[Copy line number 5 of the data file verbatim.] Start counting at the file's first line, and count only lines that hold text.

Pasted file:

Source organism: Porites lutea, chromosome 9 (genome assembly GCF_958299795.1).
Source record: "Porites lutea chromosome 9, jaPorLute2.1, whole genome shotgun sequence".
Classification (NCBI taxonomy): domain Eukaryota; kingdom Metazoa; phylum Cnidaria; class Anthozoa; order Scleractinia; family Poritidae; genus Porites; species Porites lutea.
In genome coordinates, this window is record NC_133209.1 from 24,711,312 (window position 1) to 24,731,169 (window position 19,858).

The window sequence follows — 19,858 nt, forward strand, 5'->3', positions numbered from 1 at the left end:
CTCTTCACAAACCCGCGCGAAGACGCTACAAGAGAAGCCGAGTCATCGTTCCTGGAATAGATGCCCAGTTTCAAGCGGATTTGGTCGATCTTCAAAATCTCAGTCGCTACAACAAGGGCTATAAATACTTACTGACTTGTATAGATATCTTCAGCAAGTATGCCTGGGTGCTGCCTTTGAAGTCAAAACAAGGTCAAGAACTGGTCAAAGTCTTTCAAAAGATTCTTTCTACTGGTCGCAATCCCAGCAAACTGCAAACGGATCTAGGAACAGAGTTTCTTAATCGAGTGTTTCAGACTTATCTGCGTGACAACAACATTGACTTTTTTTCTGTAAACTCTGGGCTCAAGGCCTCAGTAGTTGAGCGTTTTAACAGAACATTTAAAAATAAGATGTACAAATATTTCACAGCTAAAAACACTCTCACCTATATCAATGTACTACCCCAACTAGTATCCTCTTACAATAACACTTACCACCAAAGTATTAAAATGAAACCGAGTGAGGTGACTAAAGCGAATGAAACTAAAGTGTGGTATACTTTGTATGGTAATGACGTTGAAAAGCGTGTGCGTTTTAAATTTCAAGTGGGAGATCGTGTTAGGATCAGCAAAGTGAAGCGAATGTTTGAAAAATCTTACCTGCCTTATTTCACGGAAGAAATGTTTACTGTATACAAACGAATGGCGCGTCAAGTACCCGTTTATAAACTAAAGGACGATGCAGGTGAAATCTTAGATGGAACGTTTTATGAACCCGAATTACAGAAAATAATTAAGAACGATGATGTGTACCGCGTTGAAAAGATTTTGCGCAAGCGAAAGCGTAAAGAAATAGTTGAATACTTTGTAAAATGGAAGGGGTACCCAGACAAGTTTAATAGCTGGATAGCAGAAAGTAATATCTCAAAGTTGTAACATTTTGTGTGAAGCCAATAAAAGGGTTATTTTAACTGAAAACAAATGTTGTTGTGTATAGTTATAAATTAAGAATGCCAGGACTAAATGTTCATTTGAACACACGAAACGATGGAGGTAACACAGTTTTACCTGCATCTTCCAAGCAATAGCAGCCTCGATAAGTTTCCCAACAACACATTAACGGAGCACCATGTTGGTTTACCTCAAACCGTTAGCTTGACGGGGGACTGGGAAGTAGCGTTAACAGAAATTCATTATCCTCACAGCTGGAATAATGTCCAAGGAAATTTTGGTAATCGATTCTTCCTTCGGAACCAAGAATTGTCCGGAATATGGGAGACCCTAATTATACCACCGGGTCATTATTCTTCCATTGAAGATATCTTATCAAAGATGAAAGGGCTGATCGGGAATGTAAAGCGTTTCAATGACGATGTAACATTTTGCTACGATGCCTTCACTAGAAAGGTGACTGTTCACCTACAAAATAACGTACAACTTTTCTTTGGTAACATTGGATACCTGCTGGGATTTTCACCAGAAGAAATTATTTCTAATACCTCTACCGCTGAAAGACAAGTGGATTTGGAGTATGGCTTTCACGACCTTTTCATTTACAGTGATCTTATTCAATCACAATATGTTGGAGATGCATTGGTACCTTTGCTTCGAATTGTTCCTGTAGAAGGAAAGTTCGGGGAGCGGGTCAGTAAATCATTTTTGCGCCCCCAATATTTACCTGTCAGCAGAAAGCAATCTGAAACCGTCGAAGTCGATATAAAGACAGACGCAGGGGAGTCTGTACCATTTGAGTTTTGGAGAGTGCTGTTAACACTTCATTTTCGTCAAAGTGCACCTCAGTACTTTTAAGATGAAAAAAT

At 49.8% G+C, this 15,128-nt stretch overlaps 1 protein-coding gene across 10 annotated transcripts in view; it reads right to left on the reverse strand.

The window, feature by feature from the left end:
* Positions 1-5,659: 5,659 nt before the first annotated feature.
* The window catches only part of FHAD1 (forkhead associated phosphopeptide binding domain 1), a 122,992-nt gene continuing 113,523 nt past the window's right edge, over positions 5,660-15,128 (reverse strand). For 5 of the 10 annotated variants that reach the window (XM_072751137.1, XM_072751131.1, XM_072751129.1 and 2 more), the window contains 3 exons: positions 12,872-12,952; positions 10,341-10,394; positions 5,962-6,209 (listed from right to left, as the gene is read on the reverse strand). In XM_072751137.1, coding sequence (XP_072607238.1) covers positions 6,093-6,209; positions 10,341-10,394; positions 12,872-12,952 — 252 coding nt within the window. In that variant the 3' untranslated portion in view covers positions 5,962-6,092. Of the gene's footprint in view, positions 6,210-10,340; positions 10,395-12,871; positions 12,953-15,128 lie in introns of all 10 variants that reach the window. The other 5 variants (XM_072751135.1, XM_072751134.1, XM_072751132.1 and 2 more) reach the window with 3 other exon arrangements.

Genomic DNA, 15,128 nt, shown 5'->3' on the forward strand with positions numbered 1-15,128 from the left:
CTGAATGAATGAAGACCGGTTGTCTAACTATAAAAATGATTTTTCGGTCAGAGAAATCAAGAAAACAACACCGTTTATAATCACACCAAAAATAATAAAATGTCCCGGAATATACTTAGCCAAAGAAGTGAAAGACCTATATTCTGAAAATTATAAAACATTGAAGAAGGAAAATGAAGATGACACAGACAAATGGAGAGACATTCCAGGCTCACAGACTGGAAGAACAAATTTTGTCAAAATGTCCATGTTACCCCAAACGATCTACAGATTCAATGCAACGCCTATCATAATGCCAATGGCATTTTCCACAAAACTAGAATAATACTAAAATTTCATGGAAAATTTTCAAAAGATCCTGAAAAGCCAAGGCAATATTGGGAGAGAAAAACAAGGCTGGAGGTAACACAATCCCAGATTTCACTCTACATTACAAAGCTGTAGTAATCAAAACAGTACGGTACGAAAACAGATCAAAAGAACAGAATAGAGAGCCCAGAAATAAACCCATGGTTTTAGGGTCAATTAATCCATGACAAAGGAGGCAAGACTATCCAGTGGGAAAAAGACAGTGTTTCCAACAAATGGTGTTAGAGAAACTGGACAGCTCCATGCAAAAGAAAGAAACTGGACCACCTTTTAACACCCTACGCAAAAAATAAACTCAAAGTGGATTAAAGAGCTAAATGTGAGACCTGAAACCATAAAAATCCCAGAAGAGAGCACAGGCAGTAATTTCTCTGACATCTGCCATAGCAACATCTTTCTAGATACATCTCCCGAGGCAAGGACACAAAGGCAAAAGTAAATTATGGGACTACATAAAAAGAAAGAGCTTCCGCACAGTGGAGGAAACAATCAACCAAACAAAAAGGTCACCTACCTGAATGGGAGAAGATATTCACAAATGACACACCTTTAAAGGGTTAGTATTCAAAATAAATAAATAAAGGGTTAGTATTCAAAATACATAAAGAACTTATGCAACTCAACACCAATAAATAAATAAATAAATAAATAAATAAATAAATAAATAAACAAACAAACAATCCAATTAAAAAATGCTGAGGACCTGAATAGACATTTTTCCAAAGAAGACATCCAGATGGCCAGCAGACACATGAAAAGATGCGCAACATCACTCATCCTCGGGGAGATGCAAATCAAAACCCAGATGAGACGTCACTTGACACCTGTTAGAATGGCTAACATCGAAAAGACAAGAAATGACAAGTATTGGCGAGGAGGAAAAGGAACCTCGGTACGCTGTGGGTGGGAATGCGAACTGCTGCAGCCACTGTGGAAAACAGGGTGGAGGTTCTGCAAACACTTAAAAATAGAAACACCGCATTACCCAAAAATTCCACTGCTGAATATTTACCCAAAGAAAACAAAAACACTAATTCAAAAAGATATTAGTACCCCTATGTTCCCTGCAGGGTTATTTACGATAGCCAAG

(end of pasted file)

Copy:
The window sequence follows — 19,858 nt, forward strand, 5'->3', positions numbered from 1 at the left end: